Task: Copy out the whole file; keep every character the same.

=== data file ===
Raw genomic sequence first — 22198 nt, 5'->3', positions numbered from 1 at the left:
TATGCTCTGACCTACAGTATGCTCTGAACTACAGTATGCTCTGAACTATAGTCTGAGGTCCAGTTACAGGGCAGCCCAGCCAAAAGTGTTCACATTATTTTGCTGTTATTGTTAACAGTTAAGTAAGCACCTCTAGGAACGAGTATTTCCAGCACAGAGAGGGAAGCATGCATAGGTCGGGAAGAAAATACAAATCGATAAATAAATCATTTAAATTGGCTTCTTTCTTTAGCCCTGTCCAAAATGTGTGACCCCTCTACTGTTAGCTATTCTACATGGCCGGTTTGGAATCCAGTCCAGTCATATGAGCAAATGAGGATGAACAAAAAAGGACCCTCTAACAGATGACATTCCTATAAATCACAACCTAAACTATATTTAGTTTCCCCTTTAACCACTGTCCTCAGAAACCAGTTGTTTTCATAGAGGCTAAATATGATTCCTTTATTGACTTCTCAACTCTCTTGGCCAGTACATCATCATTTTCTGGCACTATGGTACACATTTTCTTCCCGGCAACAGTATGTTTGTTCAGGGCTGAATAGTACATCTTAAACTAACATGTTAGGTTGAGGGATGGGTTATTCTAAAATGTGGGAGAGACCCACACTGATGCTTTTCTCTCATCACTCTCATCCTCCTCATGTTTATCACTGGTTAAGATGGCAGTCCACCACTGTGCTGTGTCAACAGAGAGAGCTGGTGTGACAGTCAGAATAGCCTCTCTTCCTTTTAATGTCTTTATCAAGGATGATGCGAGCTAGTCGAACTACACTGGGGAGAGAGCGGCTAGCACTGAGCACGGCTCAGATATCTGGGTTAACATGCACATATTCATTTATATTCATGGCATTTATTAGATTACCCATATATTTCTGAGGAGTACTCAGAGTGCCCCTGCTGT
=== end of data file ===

Raw genomic sequence first — 22198 nt, 5'->3', positions numbered from 1 at the left:
TATGCTCTGACCTACAGTATGCTCTGAACTACAGTATGCTCTGAACTATAGTCTGAGGTCCAGTTACAGGGCAGCCCAGCCAAAAGTGTTCACATTATTTTGCTGTTATTGTTAACAGTTAAGTAAGCACCTCTAGGAACGAGTATTTCCAGCACAGAGAGGGAAGCATGCATAGGTCGGGAAGAAAATACAAATCGATAAATAAATCATTTAAATTGGCTTCTTTCTTTAGCCCTGTCCAAAATGTGTGACCCCTCTACTGTTAGCTATTCTACATGGCCGGTTTGGAATCCAGTCCAGTCATATGAGCAAATGAGGATGAACAAAAAAGGACCCTCTAACAGATGACATTCCTATAAATCACAACCTAAACTATATTTAGTTTCCCCTTTAACCACTGTCCTCAGAAACCAGTTGTTTTCATAGAGGCTAAATATGATTCCTTTATTGACTTCTCAACTCTCTTGGCCAGTACATCATCATTTTCTGGCACTATGGTACACATTTTCTTCCCGGCAACAGTATGTTTGTTCAGGGCTGAATAGTACATCTTAAACTAACATGTTAGGTTGAGGGATGGGTTATTCTAAAATGTGGGAGAGACCCACACTGATGCTTTTCTCTCATCACTCTCATCCTCCTCATGTTTATCACTGGTTAAGATGGCAGTCCACCACTGTGCTGTGTCAACAGAGAGAGCTGGTGTGACAGTCAGAATAGCCTCTCTTCCTTTTAATGTCTTTATCAAGGATGATGCGAGCTAGTCGAACTACACTGGGGAGAGAGCGGCTAGCACTGAGCACGGCTCAGATATCTGGGTTAACATGCACATATTCATTTATATTCATGGCATTTATTAGATTACCCATATATTTCTGAGGAGTACTCAGAGTGCCCCTGCTGT